New research, funded by the Economic & Social Research Council (ESRC) which begins this week, will seek to unlock an age old question of whether prisons can really rehabilitate offenders.

The project, led by academics at the universities of Bath and Leicester, is set in the context of a UK prison system in a state of crisis. In August, following a damning report into its operations, the government announced it would take back control of HMP Birmingham from the private sector amid soaring violence and drug use.

Learning from Berwyn

By studying HMP Berwyn – held-up by government as a model for a modern prison – the research, which is led by Criminology Professor Yvonne Jewkes at the University of Bath and Dr Kate Gooch from the School of Law at the University of Leicester, will address what steps prisons can take if they are to be successful in helping prisoners transform their lives and stop re-offending upon release.

At a time of reform and expansion of the prison estate, the notion of ‘rehabilitative cultures’ has gained rapid traction in Her Majesty’s Prison and Probation Service (HMPPS). With this focus, the researchers will look at the opportunities and limits of rehabilitative culture within UK prisons.

Professor Jewkes explained: “We are particularly interested in looking in detail at how rehabilitation currently works in prisons in England and Wales. This is an age-old debate which is impacted by a range of factors – such as how prisons are designed, prison leadership and staff-prisoner relationships. We’re interested in learning from the case of HMP Berwyn so that improvements can be made nationwide.”

HMP Berwyn in Wrexham is a ‘Category C’, medium-security facility that has been designated the UK’s first ‘Rehabilitation Prison’. Despite the relatively standard, Category B (high-security) prison design imposed on them, attempts have been made at Berwyn to improve the physical environment. While some of these changes are small in nature and therefore cheap to implement – for example filling empty wall space with very large photographic images of the local Welsh landscape – the researchers want to know more about the positive effects such initiatives might have.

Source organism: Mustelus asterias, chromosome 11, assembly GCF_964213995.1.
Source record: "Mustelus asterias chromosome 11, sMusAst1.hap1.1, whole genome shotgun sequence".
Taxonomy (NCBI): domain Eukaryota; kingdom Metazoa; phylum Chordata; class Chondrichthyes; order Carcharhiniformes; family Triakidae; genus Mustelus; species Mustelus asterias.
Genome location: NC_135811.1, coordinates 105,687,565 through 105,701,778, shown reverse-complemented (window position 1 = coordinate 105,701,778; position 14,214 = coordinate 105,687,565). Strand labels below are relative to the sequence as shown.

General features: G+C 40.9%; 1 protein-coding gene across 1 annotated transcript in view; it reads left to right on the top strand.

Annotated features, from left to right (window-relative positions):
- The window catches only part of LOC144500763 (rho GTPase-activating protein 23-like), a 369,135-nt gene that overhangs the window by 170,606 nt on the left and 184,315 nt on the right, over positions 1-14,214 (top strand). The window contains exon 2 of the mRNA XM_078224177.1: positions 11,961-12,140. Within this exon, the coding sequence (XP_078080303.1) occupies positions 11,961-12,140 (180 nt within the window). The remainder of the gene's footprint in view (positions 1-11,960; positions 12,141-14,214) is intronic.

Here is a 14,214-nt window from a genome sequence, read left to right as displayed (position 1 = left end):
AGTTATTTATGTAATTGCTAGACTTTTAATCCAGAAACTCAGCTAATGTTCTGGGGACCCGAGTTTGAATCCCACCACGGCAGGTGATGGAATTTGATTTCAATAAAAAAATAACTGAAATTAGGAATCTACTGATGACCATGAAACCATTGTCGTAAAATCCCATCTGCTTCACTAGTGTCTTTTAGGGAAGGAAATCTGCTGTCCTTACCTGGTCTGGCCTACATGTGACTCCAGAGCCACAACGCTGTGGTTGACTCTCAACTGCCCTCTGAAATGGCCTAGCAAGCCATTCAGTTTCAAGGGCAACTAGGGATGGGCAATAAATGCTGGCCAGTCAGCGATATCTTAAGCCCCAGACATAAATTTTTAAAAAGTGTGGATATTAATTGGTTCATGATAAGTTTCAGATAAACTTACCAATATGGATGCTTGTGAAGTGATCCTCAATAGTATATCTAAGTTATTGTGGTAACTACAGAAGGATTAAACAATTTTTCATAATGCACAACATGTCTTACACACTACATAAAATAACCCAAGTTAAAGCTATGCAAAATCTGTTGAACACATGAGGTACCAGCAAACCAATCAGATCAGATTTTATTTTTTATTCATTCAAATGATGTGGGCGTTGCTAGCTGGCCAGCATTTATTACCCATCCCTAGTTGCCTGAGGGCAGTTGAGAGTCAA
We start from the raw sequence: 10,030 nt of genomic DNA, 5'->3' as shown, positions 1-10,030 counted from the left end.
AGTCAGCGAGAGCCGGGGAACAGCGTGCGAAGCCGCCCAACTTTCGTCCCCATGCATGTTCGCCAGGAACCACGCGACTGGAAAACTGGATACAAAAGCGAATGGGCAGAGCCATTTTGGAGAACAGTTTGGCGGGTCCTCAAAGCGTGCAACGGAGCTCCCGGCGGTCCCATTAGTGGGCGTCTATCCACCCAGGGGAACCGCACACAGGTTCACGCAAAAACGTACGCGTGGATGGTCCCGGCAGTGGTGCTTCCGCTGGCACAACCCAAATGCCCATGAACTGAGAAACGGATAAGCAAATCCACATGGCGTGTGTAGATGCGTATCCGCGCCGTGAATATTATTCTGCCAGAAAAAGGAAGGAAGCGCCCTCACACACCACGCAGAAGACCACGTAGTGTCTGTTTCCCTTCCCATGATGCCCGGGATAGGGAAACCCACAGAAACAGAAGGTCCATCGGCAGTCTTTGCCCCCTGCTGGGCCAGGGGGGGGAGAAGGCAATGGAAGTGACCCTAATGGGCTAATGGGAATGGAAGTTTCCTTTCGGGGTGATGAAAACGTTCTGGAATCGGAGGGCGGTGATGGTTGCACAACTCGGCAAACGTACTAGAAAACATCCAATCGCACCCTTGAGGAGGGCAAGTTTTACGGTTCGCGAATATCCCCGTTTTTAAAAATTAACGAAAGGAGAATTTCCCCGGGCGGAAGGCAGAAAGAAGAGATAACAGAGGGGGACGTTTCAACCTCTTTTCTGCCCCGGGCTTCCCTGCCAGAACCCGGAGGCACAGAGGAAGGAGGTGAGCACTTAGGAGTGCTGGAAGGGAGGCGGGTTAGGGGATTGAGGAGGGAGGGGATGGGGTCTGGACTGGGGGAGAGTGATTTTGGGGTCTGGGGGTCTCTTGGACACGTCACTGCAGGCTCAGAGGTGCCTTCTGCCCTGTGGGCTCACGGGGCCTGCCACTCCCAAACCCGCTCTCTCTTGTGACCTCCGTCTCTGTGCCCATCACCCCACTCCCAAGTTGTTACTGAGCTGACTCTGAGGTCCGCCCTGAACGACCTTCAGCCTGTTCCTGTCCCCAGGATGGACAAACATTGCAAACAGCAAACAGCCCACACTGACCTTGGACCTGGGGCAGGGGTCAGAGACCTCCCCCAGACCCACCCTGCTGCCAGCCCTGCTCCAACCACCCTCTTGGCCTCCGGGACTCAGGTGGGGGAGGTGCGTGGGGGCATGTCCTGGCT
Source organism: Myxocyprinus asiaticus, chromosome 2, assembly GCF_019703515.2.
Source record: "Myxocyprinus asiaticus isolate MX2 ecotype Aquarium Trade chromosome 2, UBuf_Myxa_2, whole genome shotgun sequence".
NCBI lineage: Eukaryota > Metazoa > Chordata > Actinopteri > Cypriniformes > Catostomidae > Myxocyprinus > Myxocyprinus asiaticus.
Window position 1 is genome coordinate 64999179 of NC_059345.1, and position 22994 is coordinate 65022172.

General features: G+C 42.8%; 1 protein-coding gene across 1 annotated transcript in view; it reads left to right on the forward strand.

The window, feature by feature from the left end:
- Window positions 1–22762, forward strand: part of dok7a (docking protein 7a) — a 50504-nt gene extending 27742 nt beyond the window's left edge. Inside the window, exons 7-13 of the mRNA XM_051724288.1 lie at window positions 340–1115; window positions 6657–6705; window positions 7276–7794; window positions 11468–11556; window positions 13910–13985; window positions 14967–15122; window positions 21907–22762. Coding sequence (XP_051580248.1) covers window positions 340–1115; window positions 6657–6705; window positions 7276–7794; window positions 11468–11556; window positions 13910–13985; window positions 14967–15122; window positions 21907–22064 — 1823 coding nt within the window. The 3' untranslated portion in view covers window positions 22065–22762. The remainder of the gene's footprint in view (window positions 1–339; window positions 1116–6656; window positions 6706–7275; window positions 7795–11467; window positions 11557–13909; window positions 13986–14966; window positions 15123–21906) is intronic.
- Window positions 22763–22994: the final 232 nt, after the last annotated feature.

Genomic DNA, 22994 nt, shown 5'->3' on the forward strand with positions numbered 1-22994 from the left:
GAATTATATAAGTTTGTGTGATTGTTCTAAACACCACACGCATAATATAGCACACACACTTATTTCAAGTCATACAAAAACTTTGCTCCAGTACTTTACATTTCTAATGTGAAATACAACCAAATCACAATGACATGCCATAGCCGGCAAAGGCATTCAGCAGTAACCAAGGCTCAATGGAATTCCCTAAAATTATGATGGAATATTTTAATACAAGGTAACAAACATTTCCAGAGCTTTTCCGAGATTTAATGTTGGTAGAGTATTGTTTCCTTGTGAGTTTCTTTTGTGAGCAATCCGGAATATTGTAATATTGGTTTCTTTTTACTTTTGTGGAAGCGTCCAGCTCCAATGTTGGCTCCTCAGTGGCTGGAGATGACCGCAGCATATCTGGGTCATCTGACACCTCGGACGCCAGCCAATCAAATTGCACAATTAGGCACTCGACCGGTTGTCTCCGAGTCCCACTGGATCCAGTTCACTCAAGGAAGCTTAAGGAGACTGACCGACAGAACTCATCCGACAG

Other cultural changes have been implemented at Berwyn too, including in the language used by prison officers. Here, occupants are referred to as ‘men’ not prisoners, they are housed in ‘communities’ not ‘blocks’ and they are locked up in ‘rooms’ rather than cells.

Serious about rehabilitation

Professor Jewkes adds: “Some of these changes at Berwyn are relatively simple but they might be having an important effect when it comes to making prisoners feel that they are treated with respect and decency. And if as a society we are serious about rehabilitation and stopping re-offending then we need to look seriously at how these sorts of steps could be helping. “It’s about striking the right balance between the competing aims of prisons – punishment but also rehabilitation.”

The decision from HMP Berwyn’s management chimes more with prison cultures more generally associated with small prisons in Scandinavia. Whereas English and Welsh prisons house on average 600 prisoners – with some of the larger ‘Titan’ ones able to accommodate over 2,000 prisoners – average capacity for Norwegian and Danish prisons is around 80.

This latest project builds on another major, three-year ESRC-funded project conducted by Professor Jewkes that ended last year. This comparative study looked at prison architecture, design and technology in England & Wales, Scotland, Norway and Denmark. It resulted in Professor Jewkes being asked to provide evidence-based advice on the planning and design of new prisons to numerous architects and prison services around the world.

In addition Professor Jewkes has advised many prison governors in the UK and Ireland on how they can improve their custodial environments.

New criminology course at Bath

Professor Joe Devine, Head of the Department of Social & Policy Sciences at the University of Bath, added: “We are delighted to welcome Yvonne to the University and look forward to the launch of our new undergraduate Criminology course in 2019. Yvonne’s expertise will bring real strengths to the Department as we try to unpick the multiple challenges which persist in tackling crime, its impact on wider society and in responding via the criminal justice system.”

She has recently joined the University of Bath’s Department of Social & Policy Sciences as its first Professor of Criminology ahead of a new BSc (Hons) in Criminology launching in September 2019.